uses that audit for the group audit, the group engagement team will determine overall
materiality and tolerable misstatement for the component. This may be delegated to
the component auditor subject to the group audit team requirements.

Following this approach, overall materiality and tolerable misstatement for the group would be
determined as discussed under RQs 1 – 3. However, if the component is subject to a statutory
audit, lower amounts may be set for the component overall materiality and tolerable
misstatement. Two firms (Firms 1 and 6) use a methodology similar to the approach suggested
by Glover et al. (2008) to establish a maximum aggregate amount for component materiality.
14

The firms calculate an aggregate component materiality (i.e., the maximum amount that the sum
of the individual component materiality amounts may exceed group overall materiality) by using
benchmark multiples, determined based on the number of significant components. Group overall
materiality is multiplied by the benchmark multiplier to determine aggregate component

14
See Stewart and Kinney (2013) for an alternative approach for setting group materiality benchmarks.
19
materiality. Firm 2 has an optional framework that also uses multiples of overall materiality
based on the number of components, but places an upper limit on group overall materiality for
the group audit. Overall component materiality is determined with reference to overall group
materiality and individual component factors such as risks of material misstatement associated
with each component. Trivial misstatements would normally be set at a percentage of overall
materiality (see RQ 4).
Questionnaire responses
When we confirmed our coding of the firms’ guidance, we also asked each firm to have a
partner respond to selected questions about materiality issues. Seven firms provided responses to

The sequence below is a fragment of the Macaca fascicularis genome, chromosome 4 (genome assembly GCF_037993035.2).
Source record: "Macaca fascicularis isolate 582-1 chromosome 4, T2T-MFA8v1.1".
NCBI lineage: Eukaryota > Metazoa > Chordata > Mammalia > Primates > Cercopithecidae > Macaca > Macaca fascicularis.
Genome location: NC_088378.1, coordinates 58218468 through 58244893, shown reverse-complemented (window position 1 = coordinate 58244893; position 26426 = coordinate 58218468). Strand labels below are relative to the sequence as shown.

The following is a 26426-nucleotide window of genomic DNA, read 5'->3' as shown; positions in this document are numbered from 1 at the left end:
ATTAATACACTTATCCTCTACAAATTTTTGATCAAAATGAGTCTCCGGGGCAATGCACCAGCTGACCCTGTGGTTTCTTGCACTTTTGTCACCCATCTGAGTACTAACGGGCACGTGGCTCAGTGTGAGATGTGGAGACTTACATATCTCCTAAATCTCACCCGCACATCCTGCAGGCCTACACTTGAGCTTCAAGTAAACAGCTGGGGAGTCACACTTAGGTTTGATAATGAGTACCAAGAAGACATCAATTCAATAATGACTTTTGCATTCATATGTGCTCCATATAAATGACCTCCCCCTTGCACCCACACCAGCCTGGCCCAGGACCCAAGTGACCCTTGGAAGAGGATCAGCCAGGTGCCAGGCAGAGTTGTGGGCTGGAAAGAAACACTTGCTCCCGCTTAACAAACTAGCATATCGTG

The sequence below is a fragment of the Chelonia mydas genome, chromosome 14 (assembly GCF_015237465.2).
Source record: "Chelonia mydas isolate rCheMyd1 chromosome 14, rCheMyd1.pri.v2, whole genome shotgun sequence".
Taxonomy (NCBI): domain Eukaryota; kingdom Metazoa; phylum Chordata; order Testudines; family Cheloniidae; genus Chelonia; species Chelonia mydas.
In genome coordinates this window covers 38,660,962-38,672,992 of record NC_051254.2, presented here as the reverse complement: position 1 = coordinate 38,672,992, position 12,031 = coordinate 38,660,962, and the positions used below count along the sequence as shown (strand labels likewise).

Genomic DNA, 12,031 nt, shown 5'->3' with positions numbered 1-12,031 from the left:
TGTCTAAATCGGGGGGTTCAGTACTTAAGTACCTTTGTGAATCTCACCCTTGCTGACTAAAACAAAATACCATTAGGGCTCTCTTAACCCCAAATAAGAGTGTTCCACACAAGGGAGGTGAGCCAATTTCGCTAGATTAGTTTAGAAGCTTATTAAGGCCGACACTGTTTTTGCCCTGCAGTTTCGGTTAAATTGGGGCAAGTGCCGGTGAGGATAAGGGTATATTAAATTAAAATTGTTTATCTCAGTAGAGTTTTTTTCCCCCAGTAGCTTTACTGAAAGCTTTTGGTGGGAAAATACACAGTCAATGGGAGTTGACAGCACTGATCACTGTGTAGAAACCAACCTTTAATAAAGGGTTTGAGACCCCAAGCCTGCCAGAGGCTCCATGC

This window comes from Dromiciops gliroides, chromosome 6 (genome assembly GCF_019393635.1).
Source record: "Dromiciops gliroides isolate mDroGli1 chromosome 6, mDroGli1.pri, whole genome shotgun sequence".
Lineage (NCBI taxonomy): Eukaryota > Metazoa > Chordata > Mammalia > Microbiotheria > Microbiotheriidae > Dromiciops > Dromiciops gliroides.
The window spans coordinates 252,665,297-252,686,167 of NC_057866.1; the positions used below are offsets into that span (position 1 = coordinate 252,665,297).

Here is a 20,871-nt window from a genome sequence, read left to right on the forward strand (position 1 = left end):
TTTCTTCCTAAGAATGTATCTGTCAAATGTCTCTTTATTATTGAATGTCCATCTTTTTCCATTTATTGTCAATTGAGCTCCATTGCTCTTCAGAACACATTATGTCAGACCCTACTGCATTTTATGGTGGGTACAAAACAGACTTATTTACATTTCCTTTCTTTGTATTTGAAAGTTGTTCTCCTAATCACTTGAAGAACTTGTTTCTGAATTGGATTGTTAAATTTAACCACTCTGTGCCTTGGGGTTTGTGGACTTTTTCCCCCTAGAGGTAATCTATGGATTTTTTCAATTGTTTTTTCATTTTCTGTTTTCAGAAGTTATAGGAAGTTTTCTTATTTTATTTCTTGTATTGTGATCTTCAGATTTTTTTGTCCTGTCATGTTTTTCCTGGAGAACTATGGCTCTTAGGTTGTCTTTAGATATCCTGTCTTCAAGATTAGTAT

the questionnaire (cf., footnote 11). Six of the seven partners were male, and the respondents had,
on average, 15 years in their current position and 28 years of overall audit experience. All
respondents had a bachelor’s degree and three also had a master’s degree.
The first question asked if there were any situations or circumstances where a benchmark
not shown in the firm’s guidance would be used to set overall materiality. Four of the seven
partners indicate “no” to this question. One partner stated that there are likely some situations
where another benchmark might be more appropriate, but such “situations would be rare and
require consultation.” Another partner indicated that in some circumstances, cash flows might be
an appropriate benchmark and another indicated a not-for-profit benchmark (not included in our
framework).
The second question asked whether there were any situations where a percentage lower
than 50% or higher than 75% might be used to determine tolerable misstatement for an account
or disclosure. The partner from Firm 1’s response includes the exception noted in Table 4 where,
for public companies, tolerable misstatement is set at 20% of materiality for the valuation
20
assertion when significant estimates are involved. Four partners indicated that there are situations
where a lower tolerable misstatement might be used (e.g., related party transactions, accounts
with identified fraud risks, non-routine transactions, and if significant prior period misstatements
reverse in the current period). Two partners provided answers that indicated examples where the
percentage used might exceed 75 percent. One example was a situation where very little
sampling is anticipated in the audit approach (such as companies that do not have significant
accounts receivable, fixed assets, or inventory). However, technical partner approval would be
required if tolerable misstatement exceeds 75% of materiality.
The third question asked, “Auditors are encountering more accounts (e.g., the allowance
for doubtful accounts or inventory obsolescence) that contain estimates. Please indicate the